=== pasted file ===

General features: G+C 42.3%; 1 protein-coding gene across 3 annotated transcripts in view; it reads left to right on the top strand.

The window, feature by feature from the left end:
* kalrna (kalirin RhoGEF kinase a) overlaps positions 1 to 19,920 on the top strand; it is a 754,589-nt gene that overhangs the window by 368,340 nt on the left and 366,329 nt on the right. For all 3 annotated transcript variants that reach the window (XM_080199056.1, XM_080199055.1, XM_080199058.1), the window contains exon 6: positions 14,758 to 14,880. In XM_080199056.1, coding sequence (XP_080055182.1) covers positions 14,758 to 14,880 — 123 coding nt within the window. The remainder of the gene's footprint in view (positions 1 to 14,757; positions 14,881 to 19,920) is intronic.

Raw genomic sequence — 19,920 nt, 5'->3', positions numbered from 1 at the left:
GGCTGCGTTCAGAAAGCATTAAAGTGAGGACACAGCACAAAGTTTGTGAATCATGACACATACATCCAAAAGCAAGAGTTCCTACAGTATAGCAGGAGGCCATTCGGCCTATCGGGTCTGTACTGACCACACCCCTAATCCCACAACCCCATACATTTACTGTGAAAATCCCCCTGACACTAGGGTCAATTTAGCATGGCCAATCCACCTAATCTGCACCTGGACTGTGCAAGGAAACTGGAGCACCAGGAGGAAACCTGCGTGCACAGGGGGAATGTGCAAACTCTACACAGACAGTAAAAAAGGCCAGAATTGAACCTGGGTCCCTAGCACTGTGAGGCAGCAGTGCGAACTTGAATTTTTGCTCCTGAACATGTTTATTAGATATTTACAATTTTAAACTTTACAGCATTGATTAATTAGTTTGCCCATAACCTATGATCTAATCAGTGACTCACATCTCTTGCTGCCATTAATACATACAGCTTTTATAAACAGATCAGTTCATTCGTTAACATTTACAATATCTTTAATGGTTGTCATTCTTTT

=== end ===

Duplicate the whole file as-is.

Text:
General features: G+C 42.3%; 1 protein-coding gene across 3 annotated transcripts in view; it reads left to right on the top strand.

The window, feature by feature from the left end:
* kalrna (kalirin RhoGEF kinase a) overlaps positions 1 to 19,920 on the top strand; it is a 754,589-nt gene that overhangs the window by 368,340 nt on the left and 366,329 nt on the right. For all 3 annotated transcript variants that reach the window (XM_080199056.1, XM_080199055.1, XM_080199058.1), the window contains exon 6: positions 14,758 to 14,880. In XM_080199056.1, coding sequence (XP_080055182.1) covers positions 14,758 to 14,880 — 123 coding nt within the window. The remainder of the gene's footprint in view (positions 1 to 14,757; positions 14,881 to 19,920) is intronic.

Raw genomic sequence — 19,920 nt, 5'->3', positions numbered from 1 at the left:
GGCTGCGTTCAGAAAGCATTAAAGTGAGGACACAGCACAAAGTTTGTGAATCATGACACATACATCCAAAAGCAAGAGTTCCTACAGTATAGCAGGAGGCCATTCGGCCTATCGGGTCTGTACTGACCACACCCCTAATCCCACAACCCCATACATTTACTGTGAAAATCCCCCTGACACTAGGGTCAATTTAGCATGGCCAATCCACCTAATCTGCACCTGGACTGTGCAAGGAAACTGGAGCACCAGGAGGAAACCTGCGTGCACAGGGGGAATGTGCAAACTCTACACAGACAGTAAAAAAGGCCAGAATTGAACCTGGGTCCCTAGCACTGTGAGGCAGCAGTGCGAACTTGAATTTTTGCTCCTGAACATGTTTATTAGATATTTACAATTTTAAACTTTACAGCATTGATTAATTAGTTTGCCCATAACCTATGATCTAATCAGTGACTCACATCTCTTGCTGCCATTAATACATACAGCTTTTATAAACAGATCAGTTCATTCGTTAACATTTACAATATCTTTAATGGTTGTCATTCTTTT